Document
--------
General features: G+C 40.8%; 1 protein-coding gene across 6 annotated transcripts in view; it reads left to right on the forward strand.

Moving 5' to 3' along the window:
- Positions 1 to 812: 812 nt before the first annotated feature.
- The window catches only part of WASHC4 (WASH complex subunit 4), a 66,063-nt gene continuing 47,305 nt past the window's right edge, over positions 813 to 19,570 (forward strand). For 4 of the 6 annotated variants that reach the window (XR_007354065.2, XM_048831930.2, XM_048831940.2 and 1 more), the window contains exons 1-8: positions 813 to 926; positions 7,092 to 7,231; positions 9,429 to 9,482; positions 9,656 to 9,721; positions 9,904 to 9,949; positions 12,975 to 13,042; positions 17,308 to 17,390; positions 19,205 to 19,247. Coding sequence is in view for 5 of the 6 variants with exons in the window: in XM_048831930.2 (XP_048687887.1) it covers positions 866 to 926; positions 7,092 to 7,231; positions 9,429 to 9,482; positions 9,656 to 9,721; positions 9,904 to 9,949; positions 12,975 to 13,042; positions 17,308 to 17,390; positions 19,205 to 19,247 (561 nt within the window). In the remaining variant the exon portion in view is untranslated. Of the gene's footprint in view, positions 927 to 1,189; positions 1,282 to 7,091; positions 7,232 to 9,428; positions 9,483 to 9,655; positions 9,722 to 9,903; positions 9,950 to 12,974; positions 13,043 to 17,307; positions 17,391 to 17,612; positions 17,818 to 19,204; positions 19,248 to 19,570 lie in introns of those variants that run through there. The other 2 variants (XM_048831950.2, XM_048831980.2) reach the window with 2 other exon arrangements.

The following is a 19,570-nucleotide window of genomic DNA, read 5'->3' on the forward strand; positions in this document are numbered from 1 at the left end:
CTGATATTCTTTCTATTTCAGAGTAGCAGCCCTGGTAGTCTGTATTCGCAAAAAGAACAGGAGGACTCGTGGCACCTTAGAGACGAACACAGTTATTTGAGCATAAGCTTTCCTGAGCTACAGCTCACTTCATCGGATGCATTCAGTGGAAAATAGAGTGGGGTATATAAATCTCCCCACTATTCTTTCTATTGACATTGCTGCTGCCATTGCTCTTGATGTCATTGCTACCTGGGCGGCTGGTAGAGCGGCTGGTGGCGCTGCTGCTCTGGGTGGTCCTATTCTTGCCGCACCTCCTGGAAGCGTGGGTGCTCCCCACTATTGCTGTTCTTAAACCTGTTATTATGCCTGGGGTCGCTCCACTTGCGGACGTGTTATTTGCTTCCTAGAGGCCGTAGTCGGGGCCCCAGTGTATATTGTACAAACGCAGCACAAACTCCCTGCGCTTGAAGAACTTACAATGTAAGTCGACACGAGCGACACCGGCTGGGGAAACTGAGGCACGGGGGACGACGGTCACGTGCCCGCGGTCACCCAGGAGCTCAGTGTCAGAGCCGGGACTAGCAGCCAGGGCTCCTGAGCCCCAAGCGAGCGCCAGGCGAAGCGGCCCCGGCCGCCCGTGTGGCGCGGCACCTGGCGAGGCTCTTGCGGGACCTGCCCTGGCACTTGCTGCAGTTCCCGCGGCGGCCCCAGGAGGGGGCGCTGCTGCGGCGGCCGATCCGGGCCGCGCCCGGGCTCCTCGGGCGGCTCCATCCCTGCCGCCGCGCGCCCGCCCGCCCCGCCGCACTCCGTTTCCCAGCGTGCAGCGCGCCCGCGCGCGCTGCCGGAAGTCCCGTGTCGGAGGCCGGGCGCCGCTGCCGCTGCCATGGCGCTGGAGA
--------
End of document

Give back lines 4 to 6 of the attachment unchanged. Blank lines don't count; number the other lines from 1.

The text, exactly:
- The window catches only part of WASHC4 (WASH complex subunit 4), a 66,063-nt gene continuing 47,305 nt past the window's right edge, over positions 813 to 19,570 (forward strand). For 4 of the 6 annotated variants that reach the window (XR_007354065.2, XM_048831930.2, XM_048831940.2 and 1 more), the window contains exons 1-8: positions 813 to 926; positions 7,092 to 7,231; positions 9,429 to 9,482; positions 9,656 to 9,721; positions 9,904 to 9,949; positions 12,975 to 13,042; positions 17,308 to 17,390; positions 19,205 to 19,247. Coding sequence is in view for 5 of the 6 variants with exons in the window: in XM_048831930.2 (XP_048687887.1) it covers positions 866 to 926; positions 7,092 to 7,231; positions 9,429 to 9,482; positions 9,656 to 9,721; positions 9,904 to 9,949; positions 12,975 to 13,042; positions 17,308 to 17,390; positions 19,205 to 19,247 (561 nt within the window). In the remaining variant the exon portion in view is untranslated. Of the gene's footprint in view, positions 927 to 1,189; positions 1,282 to 7,091; positions 7,232 to 9,428; positions 9,483 to 9,655; positions 9,722 to 9,903; positions 9,950 to 12,974; positions 13,043 to 17,307; positions 17,391 to 17,612; positions 17,818 to 19,204; positions 19,248 to 19,570 lie in introns of those variants that run through there. The other 2 variants (XM_048831950.2, XM_048831980.2) reach the window with 2 other exon arrangements.

The following is a 19,570-nucleotide window of genomic DNA, read 5'->3' on the forward strand; positions in this document are numbered from 1 at the left end:
CTGATATTCTTTCTATTTCAGAGTAGCAGCCCTGGTAGTCTGTATTCGCAAAAAGAACAGGAGGACTCGTGGCACCTTAGAGACGAACACAGTTATTTGAGCATAAGCTTTCCTGAGCTACAGCTCACTTCATCGGATGCATTCAGTGGAAAATAGAGTGGGGTATATAAATCTCCCCACTATTCTTTCTATTGACATTGCTGCTGCCATTGCTCTTGATGTCATTGCTACCTGGGCGGCTGGTAGAGCGGCTGGTGGCGCTGCTGCTCTGGGTGGTCCTATTCTTGCCGCACCTCCTGGAAGCGTGGGTGCTCCCCACTATTGCTGTTCTTAAACCTGTTATTATGCCTGGGGTCGCTCCACTTGCGGACGTGTTATTTGCTTCCTAGAGGCCGTAGTCGGGGCCCCAGTGTATATTGTACAAACGCAGCACAAACTCCCTGCGCTTGAAGAACTTACAATGTAAGTCGACACGAGCGACACCGGCTGGGGAAACTGAGGCACGGGGGACGACGGTCACGTGCCCGCGGTCACCCAGGAGCTCAGTGTCAGAGCCGGGACTAGCAGCCAGGGCTCCTGAGCCCCAAGCGAGCGCCAGGCGAAGCGGCCCCGGCCGCCCGTGTGGCGCGGCACCTGGCGAGGCTCTTGCGGGACCTGCCCTGGCACTTGCTGCAGTTCCCGCGGCGGCCCCAGGAGGGGGCGCTGCTGCGGCGGCCGATCCGGGCCGCGCCCGGGCTCCTCGGGCGGCTCCATCCCTGCCGCCGCGCGCCCGCCCGCCCCGCCGCACTCCGTTTCCCAGCGTGCAGCGCGCCCGCGCGCGCTGCCGGAAGTCCCGTGTCGGAGGCCGGGCGCCGCTGCCGCTGCCATGGCGCTGGAGA